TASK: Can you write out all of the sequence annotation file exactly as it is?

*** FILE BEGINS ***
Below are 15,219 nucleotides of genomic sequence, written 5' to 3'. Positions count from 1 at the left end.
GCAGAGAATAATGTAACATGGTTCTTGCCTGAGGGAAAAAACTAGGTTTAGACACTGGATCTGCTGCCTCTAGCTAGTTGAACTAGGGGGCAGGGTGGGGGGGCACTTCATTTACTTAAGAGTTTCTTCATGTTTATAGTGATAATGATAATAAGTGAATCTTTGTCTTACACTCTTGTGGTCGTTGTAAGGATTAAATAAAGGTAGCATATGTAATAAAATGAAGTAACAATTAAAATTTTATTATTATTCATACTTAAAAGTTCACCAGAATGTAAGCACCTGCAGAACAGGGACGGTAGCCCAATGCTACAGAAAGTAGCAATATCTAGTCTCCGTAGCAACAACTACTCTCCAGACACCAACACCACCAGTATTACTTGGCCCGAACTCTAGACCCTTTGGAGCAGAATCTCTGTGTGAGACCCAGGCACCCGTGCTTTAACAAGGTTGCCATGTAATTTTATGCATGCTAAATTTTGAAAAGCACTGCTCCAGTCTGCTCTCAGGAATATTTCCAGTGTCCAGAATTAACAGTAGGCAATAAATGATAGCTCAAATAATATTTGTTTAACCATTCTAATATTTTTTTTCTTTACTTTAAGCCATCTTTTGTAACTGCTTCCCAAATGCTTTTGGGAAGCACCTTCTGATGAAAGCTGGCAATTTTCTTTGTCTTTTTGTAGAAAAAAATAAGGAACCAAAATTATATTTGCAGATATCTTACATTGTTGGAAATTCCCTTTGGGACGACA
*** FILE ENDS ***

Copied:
Below are 15,219 nucleotides of genomic sequence, written 5' to 3'. Positions count from 1 at the left end.
GCAGAGAATAATGTAACATGGTTCTTGCCTGAGGGAAAAAACTAGGTTTAGACACTGGATCTGCTGCCTCTAGCTAGTTGAACTAGGGGGCAGGGTGGGGGGGCACTTCATTTACTTAAGAGTTTCTTCATGTTTATAGTGATAATGATAATAAGTGAATCTTTGTCTTACACTCTTGTGGTCGTTGTAAGGATTAAATAAAGGTAGCATATGTAATAAAATGAAGTAACAATTAAAATTTTATTATTATTCATACTTAAAAGTTCACCAGAATGTAAGCACCTGCAGAACAGGGACGGTAGCCCAATGCTACAGAAAGTAGCAATATCTAGTCTCCGTAGCAACAACTACTCTCCAGACACCAACACCACCAGTATTACTTGGCCCGAACTCTAGACCCTTTGGAGCAGAATCTCTGTGTGAGACCCAGGCACCCGTGCTTTAACAAGGTTGCCATGTAATTTTATGCATGCTAAATTTTGAAAAGCACTGCTCCAGTCTGCTCTCAGGAATATTTCCAGTGTCCAGAATTAACAGTAGGCAATAAATGATAGCTCAAATAATATTTGTTTAACCATTCTAATATTTTTTTTCTTTACTTTAAGCCATCTTTTGTAACTGCTTCCCAAATGCTTTTGGGAAGCACCTTCTGATGAAAGCTGGCAATTTTCTTTGTCTTTTTGTAGAAAAAAATAAGGAACCAAAATTATATTTGCAGATATCTTACATTGTTGGAAATTCCCTTTGGGACGACA